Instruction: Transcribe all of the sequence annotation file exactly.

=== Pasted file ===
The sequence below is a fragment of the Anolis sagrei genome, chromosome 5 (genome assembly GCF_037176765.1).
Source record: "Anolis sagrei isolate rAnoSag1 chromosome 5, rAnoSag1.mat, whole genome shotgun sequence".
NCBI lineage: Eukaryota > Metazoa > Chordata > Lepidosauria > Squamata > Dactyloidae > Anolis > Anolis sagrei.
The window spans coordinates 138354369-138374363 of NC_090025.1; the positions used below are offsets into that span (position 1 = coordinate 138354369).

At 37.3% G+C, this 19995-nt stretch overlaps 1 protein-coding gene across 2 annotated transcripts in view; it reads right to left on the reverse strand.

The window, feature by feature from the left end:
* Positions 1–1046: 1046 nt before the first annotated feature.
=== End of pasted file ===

The sequence below is a fragment of the Anolis sagrei genome, chromosome 5 (genome assembly GCF_037176765.1).
Source record: "Anolis sagrei isolate rAnoSag1 chromosome 5, rAnoSag1.mat, whole genome shotgun sequence".
NCBI lineage: Eukaryota > Metazoa > Chordata > Lepidosauria > Squamata > Dactyloidae > Anolis > Anolis sagrei.
The window spans coordinates 138354369-138374363 of NC_090025.1; the positions used below are offsets into that span (position 1 = coordinate 138354369).

At 37.3% G+C, this 19995-nt stretch overlaps 1 protein-coding gene across 2 annotated transcripts in view; it reads right to left on the reverse strand.

The window, feature by feature from the left end:
* Positions 1–1046: 1046 nt before the first annotated feature.